Title
Bone marrow histopathology and biological markers as specific clues to the differential diagnosis of essential thrombocythemia, polycythemia vera and prefibrotic or fibrotic agnogenic myeloid metaplasia Bone marrow histopathology and biological markers as specific clues to the differential diagnosis of essential thrombocythemia, polycythemia vera and prefibrotic or fibrotic agnogenic myeloid metaplasia
Author
Faculty/Department
University Hospital Antwerp
Publication type
article
Publication
London ,
Subject
Human medicine
Source (journal)
Hematology journal. - London
Volume/pages
5(2004) :2 , p. 93-102
ISSN
1466-4860
ISI
000227358200001
Carrier
E
Target language
English (eng)
Full text (Publishers DOI)
Affiliation
University of Antwerp
Abstract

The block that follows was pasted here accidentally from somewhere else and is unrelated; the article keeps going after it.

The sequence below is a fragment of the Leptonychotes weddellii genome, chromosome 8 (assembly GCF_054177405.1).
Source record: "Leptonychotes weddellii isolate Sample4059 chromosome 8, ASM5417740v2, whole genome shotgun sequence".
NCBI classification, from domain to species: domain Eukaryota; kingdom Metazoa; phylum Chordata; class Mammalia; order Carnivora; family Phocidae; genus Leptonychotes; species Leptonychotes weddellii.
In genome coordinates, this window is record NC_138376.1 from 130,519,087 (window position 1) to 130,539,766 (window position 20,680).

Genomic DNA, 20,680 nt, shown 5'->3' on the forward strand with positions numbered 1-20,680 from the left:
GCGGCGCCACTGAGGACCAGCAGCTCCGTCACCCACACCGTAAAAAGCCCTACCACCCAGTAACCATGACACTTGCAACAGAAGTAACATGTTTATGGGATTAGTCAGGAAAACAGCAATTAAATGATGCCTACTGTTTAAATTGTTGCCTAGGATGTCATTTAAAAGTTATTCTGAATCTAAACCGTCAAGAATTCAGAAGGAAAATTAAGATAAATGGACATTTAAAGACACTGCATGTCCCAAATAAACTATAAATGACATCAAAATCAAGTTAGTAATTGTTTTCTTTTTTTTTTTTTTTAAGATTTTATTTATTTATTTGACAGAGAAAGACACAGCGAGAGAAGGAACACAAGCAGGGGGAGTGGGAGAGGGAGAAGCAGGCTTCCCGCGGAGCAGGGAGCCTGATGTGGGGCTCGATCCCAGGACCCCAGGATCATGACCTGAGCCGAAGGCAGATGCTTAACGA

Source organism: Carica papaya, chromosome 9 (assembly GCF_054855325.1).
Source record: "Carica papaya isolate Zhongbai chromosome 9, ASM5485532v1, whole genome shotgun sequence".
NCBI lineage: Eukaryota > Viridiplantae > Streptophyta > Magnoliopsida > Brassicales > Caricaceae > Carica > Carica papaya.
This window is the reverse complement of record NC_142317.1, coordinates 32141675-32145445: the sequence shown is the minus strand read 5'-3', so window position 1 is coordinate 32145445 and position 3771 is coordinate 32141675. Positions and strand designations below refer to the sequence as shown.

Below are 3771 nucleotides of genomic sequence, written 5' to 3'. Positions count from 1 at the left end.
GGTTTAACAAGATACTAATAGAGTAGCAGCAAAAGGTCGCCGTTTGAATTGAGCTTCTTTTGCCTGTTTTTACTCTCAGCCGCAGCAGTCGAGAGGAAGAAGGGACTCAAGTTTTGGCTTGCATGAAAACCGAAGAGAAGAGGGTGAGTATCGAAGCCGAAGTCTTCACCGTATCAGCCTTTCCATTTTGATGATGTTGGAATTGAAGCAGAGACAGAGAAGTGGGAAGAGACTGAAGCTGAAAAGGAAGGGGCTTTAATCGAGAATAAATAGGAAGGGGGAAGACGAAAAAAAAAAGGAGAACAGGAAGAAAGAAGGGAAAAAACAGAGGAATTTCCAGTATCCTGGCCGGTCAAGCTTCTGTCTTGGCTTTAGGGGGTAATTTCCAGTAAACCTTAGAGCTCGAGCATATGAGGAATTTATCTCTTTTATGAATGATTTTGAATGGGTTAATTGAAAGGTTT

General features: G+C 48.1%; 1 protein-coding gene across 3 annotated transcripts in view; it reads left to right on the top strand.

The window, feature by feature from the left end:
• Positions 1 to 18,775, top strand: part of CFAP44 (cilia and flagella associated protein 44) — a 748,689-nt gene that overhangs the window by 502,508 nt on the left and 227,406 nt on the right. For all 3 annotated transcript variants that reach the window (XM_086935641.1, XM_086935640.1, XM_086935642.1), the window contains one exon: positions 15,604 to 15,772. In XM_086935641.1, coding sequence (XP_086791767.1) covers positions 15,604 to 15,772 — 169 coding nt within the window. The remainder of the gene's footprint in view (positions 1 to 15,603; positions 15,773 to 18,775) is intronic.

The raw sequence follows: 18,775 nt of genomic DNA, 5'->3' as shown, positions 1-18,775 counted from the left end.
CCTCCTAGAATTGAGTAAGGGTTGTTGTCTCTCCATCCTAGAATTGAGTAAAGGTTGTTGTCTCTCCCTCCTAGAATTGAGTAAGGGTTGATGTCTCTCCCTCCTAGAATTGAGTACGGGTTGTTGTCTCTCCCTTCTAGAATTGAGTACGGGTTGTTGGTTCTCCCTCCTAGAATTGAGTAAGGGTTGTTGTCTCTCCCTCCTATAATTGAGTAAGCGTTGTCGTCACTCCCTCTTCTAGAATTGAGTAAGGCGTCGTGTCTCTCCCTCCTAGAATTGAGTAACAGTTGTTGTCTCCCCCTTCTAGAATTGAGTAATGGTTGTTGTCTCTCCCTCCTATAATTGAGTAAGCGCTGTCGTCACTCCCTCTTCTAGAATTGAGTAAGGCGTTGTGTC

Clinical, hematological and morphological peripheral blood and bone marrow characteristics, in particular, megakaryopoiesis and bone marrow cellularity, reveal diagnostic clues and pathognomonic features, which enable a clear-cut distinction between essential thrombocythemia (ET), polycythemia vera (PV) and prefibrotic and fibrotic agnogenic myeloid metaplasia (AMM). The characteristic increase of enlarged mature megakaryocytes with mature cytoplasm and multilobulated nuclei and their tendency to cluster in a normal or slightly increased cellular bone marrow represent the hallmark of ET. The characteristic increase and clustering of enlarged mature and pleiomorphic megakaryocytes with multilobulated nuclei and proliferation of erythropoiesis in a moderate to marked hypercellular bone marrow with hyperplasia of dilated sinuses are the specific diagnostic features of untreated PV. ET may precede PV for many years to more than one decade. Prefibrotic and fibrotic AMM appears to be a distinct dual proliferation of abnormal megakaryopoiesis and myelopoiesis. The histopathology of the bone marrow in prefibrotic and fibrotic AMM is dominated by atypical enlarged and immature megakaryocytes with cloud-like immature nuclei, which are not seen in ET and PV at diagnosis and during follow-up. Myelofibrosis is not a feature of ET at diagnosis and during long-term follow-up. Myelofibrosis, which is secondary to the megakaryocytic/granulocytic myeloproliferation, and extramedullary myeloid metaplasia constitute a prominent feature and usually progress more or less rapidly during the natural history of PV and AMM. Life expectancy is normal in ET, normal in the first and decreased in the second decade of follow-up in PV, but significantly shortened in thrombocythemia associated with prefibrotic AMM as well as in the various fibrotic stages of AMM. These clinical and pathological characteristics of the Ph-negative MPDs, by including bone marrow histopathology, enable a clear-cut distinction between ET, PV and prefibrotic and fibrotic AMM. The use of established and new biological markers of MPDs, like spontaneous EEC, PRV-1 gene expression etc, should be validated in large prospective multicenter studies of newly diagnosed and previously treated MPD patients using the proposed European clinical and pathological (ECP) criteria as the only gold standard available for the proper diagnosis and differential diagnosis of ET, PV and AMM.
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